Right to counsel

Key_development Question_mark

Litigation, Civil Contempt in Family Court

In Thomerson v. Thomerson, 387 N.W.2d 509 (S.D. 1986) (contempt for failure to pay alimony), abrogated on other grounds, Sazama v. State ex rel. Muilenberg, 729 N.W.2d 335 (S.D. 2007), the high court held that "[s]ince the punishment for civil contempt could be imprisonment, the accused is entitled to be represented by counsel as a matter of right." Given that the court relied on U.S. Supreme Court rulings (in particular, a criminal contempt case) and ALRs, the ruling was likely based on the federal constitution. Thomerson was later confirmed in Wold Family Farms, Inc. v. Heartland Organic Foods, Inc., 661 N.W.2d 719 (S.D. 2003), abrogated in part on other grounds, Sazama v. State ex rel. Muilenberg, 729 N.W.2d 335 (S.D. 2007). ("In the case of indirect contempt, civil or criminal, unless the trial judge predetermines the nature of the infraction is of insufficient gravity to warrant the imposition of imprisonment if the accused is found guilty, the unrepresented accused must be advised of his or her right to counsel ...If the accused is determined to be indigent, counsel must be appointed before any critical stage of the contempt proceeding").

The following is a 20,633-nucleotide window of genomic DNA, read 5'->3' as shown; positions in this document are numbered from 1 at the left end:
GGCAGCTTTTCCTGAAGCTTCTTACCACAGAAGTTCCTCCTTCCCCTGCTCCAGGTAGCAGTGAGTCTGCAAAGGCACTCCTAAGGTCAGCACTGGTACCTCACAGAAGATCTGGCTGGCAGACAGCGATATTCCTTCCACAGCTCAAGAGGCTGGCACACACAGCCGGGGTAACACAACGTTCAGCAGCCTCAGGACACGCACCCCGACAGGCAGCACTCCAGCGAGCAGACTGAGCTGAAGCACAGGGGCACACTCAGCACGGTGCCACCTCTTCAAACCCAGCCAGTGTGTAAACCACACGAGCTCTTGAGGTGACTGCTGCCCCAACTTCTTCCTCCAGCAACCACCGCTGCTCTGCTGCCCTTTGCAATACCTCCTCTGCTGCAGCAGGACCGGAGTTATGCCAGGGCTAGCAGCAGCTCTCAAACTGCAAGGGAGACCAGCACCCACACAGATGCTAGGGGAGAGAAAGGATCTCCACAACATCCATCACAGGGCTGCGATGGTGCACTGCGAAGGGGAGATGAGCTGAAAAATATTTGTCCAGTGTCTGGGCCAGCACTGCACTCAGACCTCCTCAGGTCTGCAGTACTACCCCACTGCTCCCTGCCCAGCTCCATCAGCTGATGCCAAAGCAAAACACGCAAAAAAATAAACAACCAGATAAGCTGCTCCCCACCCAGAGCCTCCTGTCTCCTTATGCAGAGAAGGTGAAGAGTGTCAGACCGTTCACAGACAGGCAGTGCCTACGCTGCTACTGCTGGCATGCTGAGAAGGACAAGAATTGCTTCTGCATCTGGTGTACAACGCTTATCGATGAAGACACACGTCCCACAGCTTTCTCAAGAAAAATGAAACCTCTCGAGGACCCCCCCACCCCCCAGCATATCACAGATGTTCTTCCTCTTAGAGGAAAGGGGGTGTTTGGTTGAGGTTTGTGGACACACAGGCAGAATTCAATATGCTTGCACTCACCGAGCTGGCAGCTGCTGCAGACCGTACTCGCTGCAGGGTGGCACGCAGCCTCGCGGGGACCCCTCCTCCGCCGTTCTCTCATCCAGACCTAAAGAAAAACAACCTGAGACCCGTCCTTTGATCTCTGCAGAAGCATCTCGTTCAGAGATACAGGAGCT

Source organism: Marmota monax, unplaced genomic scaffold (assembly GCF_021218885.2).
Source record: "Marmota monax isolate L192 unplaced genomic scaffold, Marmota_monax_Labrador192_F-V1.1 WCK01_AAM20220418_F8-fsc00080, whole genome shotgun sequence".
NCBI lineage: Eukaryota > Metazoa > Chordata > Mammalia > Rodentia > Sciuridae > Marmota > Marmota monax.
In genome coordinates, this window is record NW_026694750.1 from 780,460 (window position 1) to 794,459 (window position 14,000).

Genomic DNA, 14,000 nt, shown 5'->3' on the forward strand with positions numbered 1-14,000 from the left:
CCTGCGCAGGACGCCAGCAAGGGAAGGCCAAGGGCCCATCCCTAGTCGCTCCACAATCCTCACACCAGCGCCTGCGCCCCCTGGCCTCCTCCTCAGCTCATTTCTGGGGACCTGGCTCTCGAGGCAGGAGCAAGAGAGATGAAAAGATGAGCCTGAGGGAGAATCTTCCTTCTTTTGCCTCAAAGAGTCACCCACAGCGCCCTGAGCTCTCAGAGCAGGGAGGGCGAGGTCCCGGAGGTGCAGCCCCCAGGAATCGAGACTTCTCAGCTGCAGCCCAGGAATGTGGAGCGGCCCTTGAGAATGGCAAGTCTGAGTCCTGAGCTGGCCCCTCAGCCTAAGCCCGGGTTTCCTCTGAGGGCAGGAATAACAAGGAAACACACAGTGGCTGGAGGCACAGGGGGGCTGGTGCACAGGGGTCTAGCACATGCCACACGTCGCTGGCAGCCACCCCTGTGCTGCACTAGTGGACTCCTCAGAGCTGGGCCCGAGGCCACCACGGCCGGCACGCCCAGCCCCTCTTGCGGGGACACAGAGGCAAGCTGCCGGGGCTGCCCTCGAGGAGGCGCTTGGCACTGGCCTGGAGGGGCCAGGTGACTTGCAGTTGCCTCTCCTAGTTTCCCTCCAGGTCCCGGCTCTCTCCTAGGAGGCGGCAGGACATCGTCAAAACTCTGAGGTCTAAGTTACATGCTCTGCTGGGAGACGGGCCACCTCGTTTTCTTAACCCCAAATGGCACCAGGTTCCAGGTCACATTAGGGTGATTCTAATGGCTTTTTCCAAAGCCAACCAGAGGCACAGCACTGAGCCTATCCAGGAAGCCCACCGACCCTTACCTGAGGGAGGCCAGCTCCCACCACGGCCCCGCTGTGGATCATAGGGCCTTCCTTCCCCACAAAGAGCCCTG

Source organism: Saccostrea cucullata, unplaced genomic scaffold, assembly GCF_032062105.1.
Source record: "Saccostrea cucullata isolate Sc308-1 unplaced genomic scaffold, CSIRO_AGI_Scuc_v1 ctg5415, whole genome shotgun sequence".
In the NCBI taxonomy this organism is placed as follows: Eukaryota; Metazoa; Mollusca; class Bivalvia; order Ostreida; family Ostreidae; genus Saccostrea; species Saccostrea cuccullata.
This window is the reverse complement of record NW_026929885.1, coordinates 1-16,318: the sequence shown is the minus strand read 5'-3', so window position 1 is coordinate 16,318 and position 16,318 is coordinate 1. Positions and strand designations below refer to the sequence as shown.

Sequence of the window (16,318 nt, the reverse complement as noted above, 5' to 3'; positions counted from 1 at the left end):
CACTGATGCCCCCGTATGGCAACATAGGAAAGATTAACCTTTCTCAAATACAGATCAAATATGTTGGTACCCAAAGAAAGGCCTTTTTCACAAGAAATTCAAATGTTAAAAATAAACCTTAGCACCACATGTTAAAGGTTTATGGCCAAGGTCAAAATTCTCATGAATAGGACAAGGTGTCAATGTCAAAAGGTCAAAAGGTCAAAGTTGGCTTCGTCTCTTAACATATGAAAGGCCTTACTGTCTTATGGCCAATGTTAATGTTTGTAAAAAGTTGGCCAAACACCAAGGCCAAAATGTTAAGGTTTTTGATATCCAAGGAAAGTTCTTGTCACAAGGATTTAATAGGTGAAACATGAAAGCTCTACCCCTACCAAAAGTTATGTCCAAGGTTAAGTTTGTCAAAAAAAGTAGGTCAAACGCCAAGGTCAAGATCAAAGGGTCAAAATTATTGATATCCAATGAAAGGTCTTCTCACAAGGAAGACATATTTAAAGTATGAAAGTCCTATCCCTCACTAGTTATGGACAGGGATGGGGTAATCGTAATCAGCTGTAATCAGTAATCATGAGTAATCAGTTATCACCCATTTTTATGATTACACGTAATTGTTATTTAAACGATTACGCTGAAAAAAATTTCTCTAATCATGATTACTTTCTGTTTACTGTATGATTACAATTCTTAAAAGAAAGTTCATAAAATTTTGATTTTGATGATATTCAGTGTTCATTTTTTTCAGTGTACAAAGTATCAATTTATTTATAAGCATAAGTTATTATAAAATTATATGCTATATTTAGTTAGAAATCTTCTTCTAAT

These holdings are questionable after Turner v. Rogers, 131 S.Ct. 2507 (2011) (Sixth Amendment does not apply to civil contempt proceedings, and Fourteenth Amendment does not require categorical right to counsel in civil contempt, at least where opponent is neither the state nor represented and matter not "especially complex"), with respect to cases within Turner's bailiwick.

Appointment of Counsel: categorical Qualified: yes